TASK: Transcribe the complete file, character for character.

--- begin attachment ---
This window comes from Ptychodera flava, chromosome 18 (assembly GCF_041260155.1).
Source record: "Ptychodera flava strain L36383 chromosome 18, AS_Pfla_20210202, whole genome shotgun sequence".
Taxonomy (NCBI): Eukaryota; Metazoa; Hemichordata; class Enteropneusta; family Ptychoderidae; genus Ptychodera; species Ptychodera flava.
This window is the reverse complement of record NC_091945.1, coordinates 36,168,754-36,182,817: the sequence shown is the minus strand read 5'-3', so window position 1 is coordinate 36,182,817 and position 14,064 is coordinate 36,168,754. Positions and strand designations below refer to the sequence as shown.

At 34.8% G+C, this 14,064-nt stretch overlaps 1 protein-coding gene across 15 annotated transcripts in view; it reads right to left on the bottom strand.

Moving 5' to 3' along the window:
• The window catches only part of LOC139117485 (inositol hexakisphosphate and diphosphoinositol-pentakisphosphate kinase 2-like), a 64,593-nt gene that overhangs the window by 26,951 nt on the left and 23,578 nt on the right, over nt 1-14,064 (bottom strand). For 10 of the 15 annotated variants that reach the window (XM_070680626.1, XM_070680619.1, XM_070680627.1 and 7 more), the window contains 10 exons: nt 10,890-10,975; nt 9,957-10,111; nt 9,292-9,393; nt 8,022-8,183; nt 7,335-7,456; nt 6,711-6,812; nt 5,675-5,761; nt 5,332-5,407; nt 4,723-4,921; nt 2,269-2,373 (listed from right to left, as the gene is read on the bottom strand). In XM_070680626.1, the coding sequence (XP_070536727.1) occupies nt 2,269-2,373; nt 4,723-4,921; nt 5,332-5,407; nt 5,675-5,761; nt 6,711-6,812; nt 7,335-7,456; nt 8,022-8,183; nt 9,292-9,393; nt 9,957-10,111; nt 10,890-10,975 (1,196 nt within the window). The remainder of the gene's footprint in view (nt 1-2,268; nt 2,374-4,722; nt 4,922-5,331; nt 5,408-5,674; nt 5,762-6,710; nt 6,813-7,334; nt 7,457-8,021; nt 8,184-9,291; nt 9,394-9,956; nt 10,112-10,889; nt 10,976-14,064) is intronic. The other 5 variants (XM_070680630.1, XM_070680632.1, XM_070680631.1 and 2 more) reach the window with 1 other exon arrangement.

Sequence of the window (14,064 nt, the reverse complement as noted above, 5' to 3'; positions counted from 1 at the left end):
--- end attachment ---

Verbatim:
This window comes from Ptychodera flava, chromosome 18 (assembly GCF_041260155.1).
Source record: "Ptychodera flava strain L36383 chromosome 18, AS_Pfla_20210202, whole genome shotgun sequence".
Taxonomy (NCBI): Eukaryota; Metazoa; Hemichordata; class Enteropneusta; family Ptychoderidae; genus Ptychodera; species Ptychodera flava.
This window is the reverse complement of record NC_091945.1, coordinates 36,168,754-36,182,817: the sequence shown is the minus strand read 5'-3', so window position 1 is coordinate 36,182,817 and position 14,064 is coordinate 36,168,754. Positions and strand designations below refer to the sequence as shown.

At 34.8% G+C, this 14,064-nt stretch overlaps 1 protein-coding gene across 15 annotated transcripts in view; it reads right to left on the bottom strand.

Moving 5' to 3' along the window:
• The window catches only part of LOC139117485 (inositol hexakisphosphate and diphosphoinositol-pentakisphosphate kinase 2-like), a 64,593-nt gene that overhangs the window by 26,951 nt on the left and 23,578 nt on the right, over nt 1-14,064 (bottom strand). For 10 of the 15 annotated variants that reach the window (XM_070680626.1, XM_070680619.1, XM_070680627.1 and 7 more), the window contains 10 exons: nt 10,890-10,975; nt 9,957-10,111; nt 9,292-9,393; nt 8,022-8,183; nt 7,335-7,456; nt 6,711-6,812; nt 5,675-5,761; nt 5,332-5,407; nt 4,723-4,921; nt 2,269-2,373 (listed from right to left, as the gene is read on the bottom strand). In XM_070680626.1, the coding sequence (XP_070536727.1) occupies nt 2,269-2,373; nt 4,723-4,921; nt 5,332-5,407; nt 5,675-5,761; nt 6,711-6,812; nt 7,335-7,456; nt 8,022-8,183; nt 9,292-9,393; nt 9,957-10,111; nt 10,890-10,975 (1,196 nt within the window). The remainder of the gene's footprint in view (nt 1-2,268; nt 2,374-4,722; nt 4,922-5,331; nt 5,408-5,674; nt 5,762-6,710; nt 6,813-7,334; nt 7,457-8,021; nt 8,184-9,291; nt 9,394-9,956; nt 10,112-10,889; nt 10,976-14,064) is intronic. The other 5 variants (XM_070680630.1, XM_070680632.1, XM_070680631.1 and 2 more) reach the window with 1 other exon arrangement.

Sequence of the window (14,064 nt, the reverse complement as noted above, 5' to 3'; positions counted from 1 at the left end):